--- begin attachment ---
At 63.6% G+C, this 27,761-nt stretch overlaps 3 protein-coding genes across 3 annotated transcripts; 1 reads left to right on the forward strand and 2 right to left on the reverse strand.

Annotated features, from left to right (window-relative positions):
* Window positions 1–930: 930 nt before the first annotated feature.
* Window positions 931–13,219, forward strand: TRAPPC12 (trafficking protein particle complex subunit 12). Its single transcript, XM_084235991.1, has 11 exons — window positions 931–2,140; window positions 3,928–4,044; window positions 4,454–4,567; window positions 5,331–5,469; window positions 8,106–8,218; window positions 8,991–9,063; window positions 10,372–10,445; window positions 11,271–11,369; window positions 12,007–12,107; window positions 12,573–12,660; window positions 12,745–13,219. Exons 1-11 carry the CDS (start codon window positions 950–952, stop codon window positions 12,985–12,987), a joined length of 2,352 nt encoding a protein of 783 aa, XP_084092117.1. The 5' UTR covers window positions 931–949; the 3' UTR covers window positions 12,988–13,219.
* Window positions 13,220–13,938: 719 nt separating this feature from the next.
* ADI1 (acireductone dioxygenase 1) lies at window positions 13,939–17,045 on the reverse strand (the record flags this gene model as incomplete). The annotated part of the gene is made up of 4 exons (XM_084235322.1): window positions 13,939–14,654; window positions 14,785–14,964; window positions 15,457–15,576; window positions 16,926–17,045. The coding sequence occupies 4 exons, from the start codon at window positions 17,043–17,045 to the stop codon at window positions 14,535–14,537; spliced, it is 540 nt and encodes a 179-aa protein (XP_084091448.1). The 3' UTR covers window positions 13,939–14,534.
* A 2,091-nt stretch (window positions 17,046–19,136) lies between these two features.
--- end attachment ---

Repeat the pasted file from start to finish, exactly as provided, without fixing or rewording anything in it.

At 63.6% G+C, this 27,761-nt stretch overlaps 3 protein-coding genes across 3 annotated transcripts; 1 reads left to right on the forward strand and 2 right to left on the reverse strand.

Annotated features, from left to right (window-relative positions):
* Window positions 1–930: 930 nt before the first annotated feature.
* Window positions 931–13,219, forward strand: TRAPPC12 (trafficking protein particle complex subunit 12). Its single transcript, XM_084235991.1, has 11 exons — window positions 931–2,140; window positions 3,928–4,044; window positions 4,454–4,567; window positions 5,331–5,469; window positions 8,106–8,218; window positions 8,991–9,063; window positions 10,372–10,445; window positions 11,271–11,369; window positions 12,007–12,107; window positions 12,573–12,660; window positions 12,745–13,219. Exons 1-11 carry the CDS (start codon window positions 950–952, stop codon window positions 12,985–12,987), a joined length of 2,352 nt encoding a protein of 783 aa, XP_084092117.1. The 5' UTR covers window positions 931–949; the 3' UTR covers window positions 12,988–13,219.
* Window positions 13,220–13,938: 719 nt separating this feature from the next.
* ADI1 (acireductone dioxygenase 1) lies at window positions 13,939–17,045 on the reverse strand (the record flags this gene model as incomplete). The annotated part of the gene is made up of 4 exons (XM_084235322.1): window positions 13,939–14,654; window positions 14,785–14,964; window positions 15,457–15,576; window positions 16,926–17,045. The coding sequence occupies 4 exons, from the start codon at window positions 17,043–17,045 to the stop codon at window positions 14,535–14,537; spliced, it is 540 nt and encodes a 179-aa protein (XP_084091448.1). The 3' UTR covers window positions 13,939–14,534.
* A 2,091-nt stretch (window positions 17,046–19,136) lies between these two features.